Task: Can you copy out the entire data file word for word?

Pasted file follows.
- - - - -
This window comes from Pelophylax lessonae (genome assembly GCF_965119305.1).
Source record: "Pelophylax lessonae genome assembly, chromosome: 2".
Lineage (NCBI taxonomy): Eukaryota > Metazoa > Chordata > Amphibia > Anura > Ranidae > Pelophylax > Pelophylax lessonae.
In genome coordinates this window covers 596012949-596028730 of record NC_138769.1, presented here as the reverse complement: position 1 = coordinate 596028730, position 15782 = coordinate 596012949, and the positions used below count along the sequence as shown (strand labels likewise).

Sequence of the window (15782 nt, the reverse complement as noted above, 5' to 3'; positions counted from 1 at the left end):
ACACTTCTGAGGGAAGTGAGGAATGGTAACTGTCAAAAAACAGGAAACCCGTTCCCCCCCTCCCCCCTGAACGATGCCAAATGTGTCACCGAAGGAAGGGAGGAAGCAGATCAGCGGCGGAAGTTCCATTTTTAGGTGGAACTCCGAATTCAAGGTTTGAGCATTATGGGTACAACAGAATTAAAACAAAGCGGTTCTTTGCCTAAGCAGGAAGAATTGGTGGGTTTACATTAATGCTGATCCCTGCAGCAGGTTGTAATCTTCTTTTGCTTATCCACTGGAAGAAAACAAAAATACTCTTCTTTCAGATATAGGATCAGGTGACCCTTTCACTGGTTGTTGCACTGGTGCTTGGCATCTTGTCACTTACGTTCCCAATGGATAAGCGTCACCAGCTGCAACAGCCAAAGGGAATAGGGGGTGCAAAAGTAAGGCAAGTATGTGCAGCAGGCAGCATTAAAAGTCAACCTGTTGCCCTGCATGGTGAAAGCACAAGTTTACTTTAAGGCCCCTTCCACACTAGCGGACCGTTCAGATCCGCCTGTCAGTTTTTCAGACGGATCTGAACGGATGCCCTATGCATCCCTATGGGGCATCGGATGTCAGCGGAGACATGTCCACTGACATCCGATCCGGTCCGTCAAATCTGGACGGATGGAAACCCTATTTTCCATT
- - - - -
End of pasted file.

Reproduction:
This window comes from Pelophylax lessonae (genome assembly GCF_965119305.1).
Source record: "Pelophylax lessonae genome assembly, chromosome: 2".
Lineage (NCBI taxonomy): Eukaryota > Metazoa > Chordata > Amphibia > Anura > Ranidae > Pelophylax > Pelophylax lessonae.
In genome coordinates this window covers 596012949-596028730 of record NC_138769.1, presented here as the reverse complement: position 1 = coordinate 596028730, position 15782 = coordinate 596012949, and the positions used below count along the sequence as shown (strand labels likewise).

Sequence of the window (15782 nt, the reverse complement as noted above, 5' to 3'; positions counted from 1 at the left end):
ACACTTCTGAGGGAAGTGAGGAATGGTAACTGTCAAAAAACAGGAAACCCGTTCCCCCCCTCCCCCCTGAACGATGCCAAATGTGTCACCGAAGGAAGGGAGGAAGCAGATCAGCGGCGGAAGTTCCATTTTTAGGTGGAACTCCGAATTCAAGGTTTGAGCATTATGGGTACAACAGAATTAAAACAAAGCGGTTCTTTGCCTAAGCAGGAAGAATTGGTGGGTTTACATTAATGCTGATCCCTGCAGCAGGTTGTAATCTTCTTTTGCTTATCCACTGGAAGAAAACAAAAATACTCTTCTTTCAGATATAGGATCAGGTGACCCTTTCACTGGTTGTTGCACTGGTGCTTGGCATCTTGTCACTTACGTTCCCAATGGATAAGCGTCACCAGCTGCAACAGCCAAAGGGAATAGGGGGTGCAAAAGTAAGGCAAGTATGTGCAGCAGGCAGCATTAAAAGTCAACCTGTTGCCCTGCATGGTGAAAGCACAAGTTTACTTTAAGGCCCCTTCCACACTAGCGGACCGTTCAGATCCGCCTGTCAGTTTTTCAGACGGATCTGAACGGATGCCCTATGCATCCCTATGGGGCATCGGATGTCAGCGGAGACATGTCCACTGACATCCGATCCGGTCCGTCAAATCTGGACGGATGGAAACCCTATTTTCCATT